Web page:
I'm baaaack. And I'm kicking off my return to blogging with a new Varenna study. I actually hesitate to call this a study, given the amount of time it took. I guess a month away from painting has left me feeling a litle rusty and slow! In any case, this painting will serve as a preliminary study for a larger piece.
We have had rounds of winter sickness followed by school closings due to snow, so with my foray back into painting being thwarted quite a bit, I had the thought to develop a number of small scale studies of some larger painting ideas that I've been wanting to tackle. I'll be painting some of these to scale up to my larger sizes. For example this 6x9" piece will scale up to 24x36".
I've painted various views of this harbor a few times now, which you can see here, here, and here. I guess you can tell I am enamored with this particular view of this lovely Italian lake town! This composition emphasizes the strong horizontal of the walled town jutting out onto the lake, contrasted by the verticals of the buildings and tall cypresses.
While I almost always sketch out my composition on paper before I tackle a canvas, I usually leave the painted study for when I am out in the field painting from life. In fact, I have painted lots of studies and lots of larger scale studio pieces and quite a bit in between. Not all small paintings warrant a big statement, but I haven't been all that great about developing my viable studies into larger, more fleshed out studio concepts. My schedule has been so sporadic for such a long time now, and with not much chance of an end in sight, I really feel like I need to have a more methodical approach to my work habits. I am hoping that by tightening up my studio practices a bit, I might find more equilibrium when I do get a chance to enter the studio, and I will waste less time and feel less at a loss about what I am going to tackle next.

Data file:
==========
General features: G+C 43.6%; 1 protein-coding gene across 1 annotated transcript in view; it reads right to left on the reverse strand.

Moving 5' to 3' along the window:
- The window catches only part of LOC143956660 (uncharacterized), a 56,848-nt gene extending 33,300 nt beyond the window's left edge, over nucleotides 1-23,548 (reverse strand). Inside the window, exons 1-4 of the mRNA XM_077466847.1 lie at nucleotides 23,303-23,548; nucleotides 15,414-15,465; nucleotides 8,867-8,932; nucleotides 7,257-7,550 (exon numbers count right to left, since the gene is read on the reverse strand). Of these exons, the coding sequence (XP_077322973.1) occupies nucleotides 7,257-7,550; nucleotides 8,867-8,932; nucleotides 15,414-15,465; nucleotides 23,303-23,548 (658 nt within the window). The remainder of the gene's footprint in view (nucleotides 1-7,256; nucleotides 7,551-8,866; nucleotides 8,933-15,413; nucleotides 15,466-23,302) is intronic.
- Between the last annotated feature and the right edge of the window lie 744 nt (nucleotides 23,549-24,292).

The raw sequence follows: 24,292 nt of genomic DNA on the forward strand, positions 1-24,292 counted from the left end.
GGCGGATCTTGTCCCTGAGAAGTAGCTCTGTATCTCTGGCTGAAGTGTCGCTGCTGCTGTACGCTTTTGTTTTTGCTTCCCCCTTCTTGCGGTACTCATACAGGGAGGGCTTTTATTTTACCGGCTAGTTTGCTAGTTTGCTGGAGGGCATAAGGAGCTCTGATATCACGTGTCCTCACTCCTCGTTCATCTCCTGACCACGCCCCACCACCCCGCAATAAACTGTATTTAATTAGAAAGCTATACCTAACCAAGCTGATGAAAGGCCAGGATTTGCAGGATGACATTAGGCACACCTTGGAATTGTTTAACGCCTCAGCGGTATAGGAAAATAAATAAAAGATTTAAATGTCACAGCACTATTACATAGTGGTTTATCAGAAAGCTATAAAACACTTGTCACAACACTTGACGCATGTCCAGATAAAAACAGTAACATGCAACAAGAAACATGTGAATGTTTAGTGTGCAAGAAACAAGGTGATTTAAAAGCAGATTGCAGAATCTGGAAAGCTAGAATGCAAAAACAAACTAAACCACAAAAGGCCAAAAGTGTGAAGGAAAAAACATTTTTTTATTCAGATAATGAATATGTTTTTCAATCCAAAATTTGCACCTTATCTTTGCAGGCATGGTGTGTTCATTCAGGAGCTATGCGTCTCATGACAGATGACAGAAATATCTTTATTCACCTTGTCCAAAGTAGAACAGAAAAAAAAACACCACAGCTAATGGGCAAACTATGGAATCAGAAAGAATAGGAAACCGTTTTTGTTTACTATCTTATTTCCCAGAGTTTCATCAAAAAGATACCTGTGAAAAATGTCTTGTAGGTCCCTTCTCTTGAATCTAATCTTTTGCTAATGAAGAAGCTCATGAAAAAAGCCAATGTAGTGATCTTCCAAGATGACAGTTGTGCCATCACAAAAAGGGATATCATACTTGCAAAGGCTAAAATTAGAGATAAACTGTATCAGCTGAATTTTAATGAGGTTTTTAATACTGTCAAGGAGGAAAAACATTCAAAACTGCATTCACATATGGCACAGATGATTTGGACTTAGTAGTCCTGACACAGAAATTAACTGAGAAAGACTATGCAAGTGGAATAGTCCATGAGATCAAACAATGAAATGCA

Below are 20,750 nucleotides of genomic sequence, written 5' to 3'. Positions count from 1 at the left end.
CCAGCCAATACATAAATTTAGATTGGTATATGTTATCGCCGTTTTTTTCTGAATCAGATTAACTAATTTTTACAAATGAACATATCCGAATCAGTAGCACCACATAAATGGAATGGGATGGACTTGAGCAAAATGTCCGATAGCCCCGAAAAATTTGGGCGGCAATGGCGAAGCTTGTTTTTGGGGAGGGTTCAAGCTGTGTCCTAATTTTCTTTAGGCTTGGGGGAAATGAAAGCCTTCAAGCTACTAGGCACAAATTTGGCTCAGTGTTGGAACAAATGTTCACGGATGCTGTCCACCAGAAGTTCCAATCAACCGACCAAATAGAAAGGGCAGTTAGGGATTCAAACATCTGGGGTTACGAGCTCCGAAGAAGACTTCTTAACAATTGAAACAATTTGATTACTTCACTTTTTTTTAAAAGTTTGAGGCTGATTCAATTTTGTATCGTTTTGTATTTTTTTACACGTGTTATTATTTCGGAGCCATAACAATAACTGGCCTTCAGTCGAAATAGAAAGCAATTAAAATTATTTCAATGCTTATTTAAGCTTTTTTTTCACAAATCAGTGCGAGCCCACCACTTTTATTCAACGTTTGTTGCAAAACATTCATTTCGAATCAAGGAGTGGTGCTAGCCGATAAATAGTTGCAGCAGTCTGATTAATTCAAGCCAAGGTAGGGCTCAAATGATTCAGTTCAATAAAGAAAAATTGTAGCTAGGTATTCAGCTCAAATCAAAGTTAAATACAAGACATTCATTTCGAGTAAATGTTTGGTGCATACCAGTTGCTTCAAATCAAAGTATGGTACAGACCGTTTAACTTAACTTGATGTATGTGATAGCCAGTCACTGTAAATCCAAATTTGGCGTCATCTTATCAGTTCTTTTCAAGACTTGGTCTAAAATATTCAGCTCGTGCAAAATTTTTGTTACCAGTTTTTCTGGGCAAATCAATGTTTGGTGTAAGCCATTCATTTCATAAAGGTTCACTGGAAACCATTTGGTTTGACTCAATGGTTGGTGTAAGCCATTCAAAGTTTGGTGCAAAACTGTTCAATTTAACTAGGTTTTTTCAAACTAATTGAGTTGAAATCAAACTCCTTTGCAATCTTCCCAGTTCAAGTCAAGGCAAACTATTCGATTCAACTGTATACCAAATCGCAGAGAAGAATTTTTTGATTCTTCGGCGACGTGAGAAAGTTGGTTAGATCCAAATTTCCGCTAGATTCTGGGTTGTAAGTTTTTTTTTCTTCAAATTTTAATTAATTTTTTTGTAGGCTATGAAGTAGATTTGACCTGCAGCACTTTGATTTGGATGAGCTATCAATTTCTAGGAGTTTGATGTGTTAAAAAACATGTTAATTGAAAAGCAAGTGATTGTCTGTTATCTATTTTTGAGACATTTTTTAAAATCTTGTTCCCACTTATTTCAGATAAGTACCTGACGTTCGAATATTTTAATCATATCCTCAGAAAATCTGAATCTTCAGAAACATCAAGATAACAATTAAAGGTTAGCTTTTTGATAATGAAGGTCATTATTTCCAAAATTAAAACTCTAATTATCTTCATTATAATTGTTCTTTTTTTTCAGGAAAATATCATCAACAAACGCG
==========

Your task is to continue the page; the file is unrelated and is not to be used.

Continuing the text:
Well, nothing informs like experience, and since these small ones can presumably be completed in a fraction of the time, (ahem!) I thought it was worthwhile to have a go at a few of them, done, specifically with larger paintings in mind. I will also mine some of my other small works, in particular the plein air pieces I've done, as I think a number of them have potential for further development. I have worked from a number of them here and there, but I think there is more potential (especially in my James River series) and it could be something fun to do during these cold winter months when I'm not getting outside.